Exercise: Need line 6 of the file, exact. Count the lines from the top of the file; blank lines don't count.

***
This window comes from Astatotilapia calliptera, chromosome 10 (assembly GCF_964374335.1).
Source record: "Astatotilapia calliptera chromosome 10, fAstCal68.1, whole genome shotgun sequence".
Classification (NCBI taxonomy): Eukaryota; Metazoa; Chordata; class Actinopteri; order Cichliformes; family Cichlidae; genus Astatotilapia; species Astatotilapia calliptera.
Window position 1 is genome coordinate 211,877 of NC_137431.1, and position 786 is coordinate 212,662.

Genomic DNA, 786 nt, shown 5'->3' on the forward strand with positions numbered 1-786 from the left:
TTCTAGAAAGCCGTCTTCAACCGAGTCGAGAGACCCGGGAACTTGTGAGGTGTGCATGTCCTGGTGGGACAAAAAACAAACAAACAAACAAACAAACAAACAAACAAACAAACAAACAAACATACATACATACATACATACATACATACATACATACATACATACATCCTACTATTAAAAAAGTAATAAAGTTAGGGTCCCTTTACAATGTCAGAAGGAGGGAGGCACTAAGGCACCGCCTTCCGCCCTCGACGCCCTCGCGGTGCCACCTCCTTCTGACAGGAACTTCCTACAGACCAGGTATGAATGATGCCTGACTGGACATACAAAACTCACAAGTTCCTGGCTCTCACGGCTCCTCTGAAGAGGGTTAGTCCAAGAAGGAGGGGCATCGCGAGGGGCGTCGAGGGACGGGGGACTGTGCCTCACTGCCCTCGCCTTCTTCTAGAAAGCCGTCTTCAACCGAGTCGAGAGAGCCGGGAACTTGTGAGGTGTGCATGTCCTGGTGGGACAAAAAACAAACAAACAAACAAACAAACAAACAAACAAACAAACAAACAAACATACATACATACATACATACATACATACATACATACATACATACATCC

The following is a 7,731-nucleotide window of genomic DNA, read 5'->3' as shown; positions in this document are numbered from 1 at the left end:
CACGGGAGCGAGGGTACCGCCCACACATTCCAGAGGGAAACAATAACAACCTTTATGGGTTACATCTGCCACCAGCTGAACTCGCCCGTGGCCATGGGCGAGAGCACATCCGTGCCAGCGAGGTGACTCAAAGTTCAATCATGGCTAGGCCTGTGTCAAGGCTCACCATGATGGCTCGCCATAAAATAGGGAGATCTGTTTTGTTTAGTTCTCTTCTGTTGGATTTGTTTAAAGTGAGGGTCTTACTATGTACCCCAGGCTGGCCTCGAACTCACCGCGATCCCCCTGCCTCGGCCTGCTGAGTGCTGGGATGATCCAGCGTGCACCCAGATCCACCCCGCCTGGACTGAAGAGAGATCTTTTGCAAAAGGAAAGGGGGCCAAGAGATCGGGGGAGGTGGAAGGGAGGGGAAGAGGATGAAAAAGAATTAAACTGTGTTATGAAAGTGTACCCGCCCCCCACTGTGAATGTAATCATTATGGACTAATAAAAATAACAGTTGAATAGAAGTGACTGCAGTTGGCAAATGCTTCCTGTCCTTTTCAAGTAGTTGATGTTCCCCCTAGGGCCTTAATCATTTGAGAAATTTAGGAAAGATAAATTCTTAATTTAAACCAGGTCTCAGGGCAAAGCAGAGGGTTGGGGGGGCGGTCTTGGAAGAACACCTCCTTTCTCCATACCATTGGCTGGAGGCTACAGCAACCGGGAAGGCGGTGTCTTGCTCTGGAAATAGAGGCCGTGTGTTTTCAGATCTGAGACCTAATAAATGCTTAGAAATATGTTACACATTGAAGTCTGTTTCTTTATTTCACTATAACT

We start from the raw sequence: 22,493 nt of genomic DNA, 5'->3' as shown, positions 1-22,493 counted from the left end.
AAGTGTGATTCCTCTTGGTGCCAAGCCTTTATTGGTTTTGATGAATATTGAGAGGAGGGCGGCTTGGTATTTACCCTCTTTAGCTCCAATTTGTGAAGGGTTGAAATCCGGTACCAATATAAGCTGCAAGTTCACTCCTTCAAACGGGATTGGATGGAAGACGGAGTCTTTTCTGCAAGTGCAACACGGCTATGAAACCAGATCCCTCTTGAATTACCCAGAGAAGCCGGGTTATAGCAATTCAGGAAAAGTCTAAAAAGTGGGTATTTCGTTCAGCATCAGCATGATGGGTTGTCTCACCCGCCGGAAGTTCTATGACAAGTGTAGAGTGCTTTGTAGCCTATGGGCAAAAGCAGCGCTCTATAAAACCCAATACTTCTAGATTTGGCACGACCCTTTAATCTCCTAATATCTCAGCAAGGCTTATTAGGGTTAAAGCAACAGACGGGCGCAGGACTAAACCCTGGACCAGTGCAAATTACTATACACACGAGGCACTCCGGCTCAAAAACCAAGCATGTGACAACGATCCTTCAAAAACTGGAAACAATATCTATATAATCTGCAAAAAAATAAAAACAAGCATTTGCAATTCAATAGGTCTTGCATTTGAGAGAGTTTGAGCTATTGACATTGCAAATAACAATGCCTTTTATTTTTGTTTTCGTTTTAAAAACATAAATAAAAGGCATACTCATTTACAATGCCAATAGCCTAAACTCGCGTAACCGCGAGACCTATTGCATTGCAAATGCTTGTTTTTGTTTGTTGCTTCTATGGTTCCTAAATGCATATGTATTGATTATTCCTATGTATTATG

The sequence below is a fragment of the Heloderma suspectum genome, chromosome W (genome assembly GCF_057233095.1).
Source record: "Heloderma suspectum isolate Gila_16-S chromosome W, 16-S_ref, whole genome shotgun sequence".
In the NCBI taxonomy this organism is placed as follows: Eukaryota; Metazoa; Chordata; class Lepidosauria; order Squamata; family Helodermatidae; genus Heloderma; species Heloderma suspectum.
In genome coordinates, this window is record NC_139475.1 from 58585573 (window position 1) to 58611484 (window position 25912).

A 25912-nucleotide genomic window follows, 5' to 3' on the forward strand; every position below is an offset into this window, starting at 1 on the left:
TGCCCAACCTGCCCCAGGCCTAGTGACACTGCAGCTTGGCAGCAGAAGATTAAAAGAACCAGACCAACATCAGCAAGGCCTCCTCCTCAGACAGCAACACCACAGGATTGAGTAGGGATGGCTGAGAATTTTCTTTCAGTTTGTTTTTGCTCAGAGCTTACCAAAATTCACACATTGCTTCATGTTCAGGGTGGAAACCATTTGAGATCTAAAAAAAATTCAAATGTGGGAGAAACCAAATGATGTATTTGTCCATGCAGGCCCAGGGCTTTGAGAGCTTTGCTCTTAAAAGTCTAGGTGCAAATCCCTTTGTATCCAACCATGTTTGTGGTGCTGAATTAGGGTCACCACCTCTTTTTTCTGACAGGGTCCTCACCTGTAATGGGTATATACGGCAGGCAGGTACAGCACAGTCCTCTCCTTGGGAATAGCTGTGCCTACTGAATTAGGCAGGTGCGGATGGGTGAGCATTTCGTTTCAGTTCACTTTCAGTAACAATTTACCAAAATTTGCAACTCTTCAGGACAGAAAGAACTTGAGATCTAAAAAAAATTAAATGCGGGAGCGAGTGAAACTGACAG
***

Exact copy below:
TTCTAGAAAGCCGTCTTCAACCGAGTCGAGAGACCCGGGAACTTGTGAGGTGTGCATGTCCTGGTGGGACAAAAAACAAACAAACAAACAAACAAACAAACAAACAAACAAACAAACAAACATACATACATACATACATACATACATACATACATACATACATACATCCTACTATTAAAAAAGTAATAAAGTTAGGGTCCCTTTACAATGTCAGAAGGAGGGAGGCACTAAGGCACCGCCTTCCGCCCTCGACGCCCTCGCGGTGCCACCTCCTTCTGACAGGAACTTCCTACAGACCAGGTATGAATGATGCCTGACTGGACATACAAAACTCACAAGTTCCTGGCTCTCACGGCTCCTCTGAAGAGGGTTAGTCCAAGAAGGAGGGGCATCGCGAGGGGCGTCGAGGGACGGGGGACTGTGCCTCACTGCCCTCGCCTTCTTCTAGAAAGCCGTCTTCAACCGAGTCGAGAGAGCCGGGAACTTGTGAGGTGTGCATGTCCTGGTGGGACAAAAAACAAACAAACAAACAAACAAACAAACAAACAAACAAACAAACAAACATACATACATACATACATACATACATACATACATACATACATACATCC